Differentiating Debt Target from Non-Target Firms: An Empirical Study on Corporate Capital Structure
University of Cambridge, JIMS Working Paper No. 18/2001
44 Pages Posted: 7 Dec 2001
Date Written: September 2001
Surveys of Chief Financial Officers show that some managers claim to pursue a target adjustment model while others claim to follow alternative financing models. We therefore estimate a model for debt dynamics in which the target adjustment and short-run flow-of-funds coefficients may vary across companies. This allows us to, (i) distinguish between target and non-target firms; (ii) examine whether the two groups of companies differ with respect to key financial variables; and (iii) investigate whether short-run investment, acquisitions and profitability shocks impact differently on target and non-target companies. In general, we find that financing cost factors appear to be more important than the determinants of target capital structure. However, roughly 60% of our companies follow a debt target. These target companies tend to be smaller and less profitable, and have lower market-to-book ratios and cash holdings. Their debt levels are also significantly less sensitive to short-run shocks in investment and acquisitions expenditure. Overall, our work raises the interesting possibility that one financing model may not be descriptive for all firms. Different financing models may well be appropriate for different types of firms.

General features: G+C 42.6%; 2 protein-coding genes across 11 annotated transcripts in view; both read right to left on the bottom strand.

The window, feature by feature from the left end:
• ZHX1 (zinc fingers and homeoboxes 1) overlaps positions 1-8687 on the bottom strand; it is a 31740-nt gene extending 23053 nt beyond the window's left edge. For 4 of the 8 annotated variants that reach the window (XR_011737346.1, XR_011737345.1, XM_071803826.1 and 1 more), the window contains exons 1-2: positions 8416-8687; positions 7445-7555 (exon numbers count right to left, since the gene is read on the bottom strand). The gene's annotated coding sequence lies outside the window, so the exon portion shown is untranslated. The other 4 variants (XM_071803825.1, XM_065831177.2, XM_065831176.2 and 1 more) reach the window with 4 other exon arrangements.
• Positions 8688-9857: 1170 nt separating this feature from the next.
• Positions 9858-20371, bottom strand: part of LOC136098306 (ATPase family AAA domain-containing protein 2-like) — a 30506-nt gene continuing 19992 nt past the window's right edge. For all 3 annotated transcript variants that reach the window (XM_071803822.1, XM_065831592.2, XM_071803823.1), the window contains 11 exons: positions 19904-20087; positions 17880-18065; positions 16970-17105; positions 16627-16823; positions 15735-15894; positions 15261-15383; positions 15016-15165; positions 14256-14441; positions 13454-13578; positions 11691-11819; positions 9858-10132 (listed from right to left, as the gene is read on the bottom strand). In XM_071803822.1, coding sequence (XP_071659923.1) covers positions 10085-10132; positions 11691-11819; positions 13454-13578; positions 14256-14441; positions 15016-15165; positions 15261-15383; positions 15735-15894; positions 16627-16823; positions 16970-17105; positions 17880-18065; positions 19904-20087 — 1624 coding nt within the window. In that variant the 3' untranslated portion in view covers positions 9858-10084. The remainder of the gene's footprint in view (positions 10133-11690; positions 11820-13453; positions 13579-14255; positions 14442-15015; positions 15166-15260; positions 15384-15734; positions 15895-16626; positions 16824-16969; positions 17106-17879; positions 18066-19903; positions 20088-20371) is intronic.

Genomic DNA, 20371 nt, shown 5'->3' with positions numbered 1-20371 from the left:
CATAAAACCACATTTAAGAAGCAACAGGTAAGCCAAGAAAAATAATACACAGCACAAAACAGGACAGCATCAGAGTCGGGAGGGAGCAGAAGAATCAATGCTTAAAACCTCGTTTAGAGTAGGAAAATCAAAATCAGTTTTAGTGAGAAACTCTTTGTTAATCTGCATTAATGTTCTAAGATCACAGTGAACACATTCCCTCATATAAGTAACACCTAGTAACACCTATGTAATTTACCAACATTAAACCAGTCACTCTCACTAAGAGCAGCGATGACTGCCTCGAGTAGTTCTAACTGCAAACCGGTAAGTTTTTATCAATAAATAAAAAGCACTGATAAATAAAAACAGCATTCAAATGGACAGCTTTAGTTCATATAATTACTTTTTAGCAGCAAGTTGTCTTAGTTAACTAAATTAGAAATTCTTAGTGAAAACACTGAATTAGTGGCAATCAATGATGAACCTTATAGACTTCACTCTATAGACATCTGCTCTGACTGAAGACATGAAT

Keywords: capital structure, debt target
JEL Classification: G32
Suggested Citation: Suggested Citation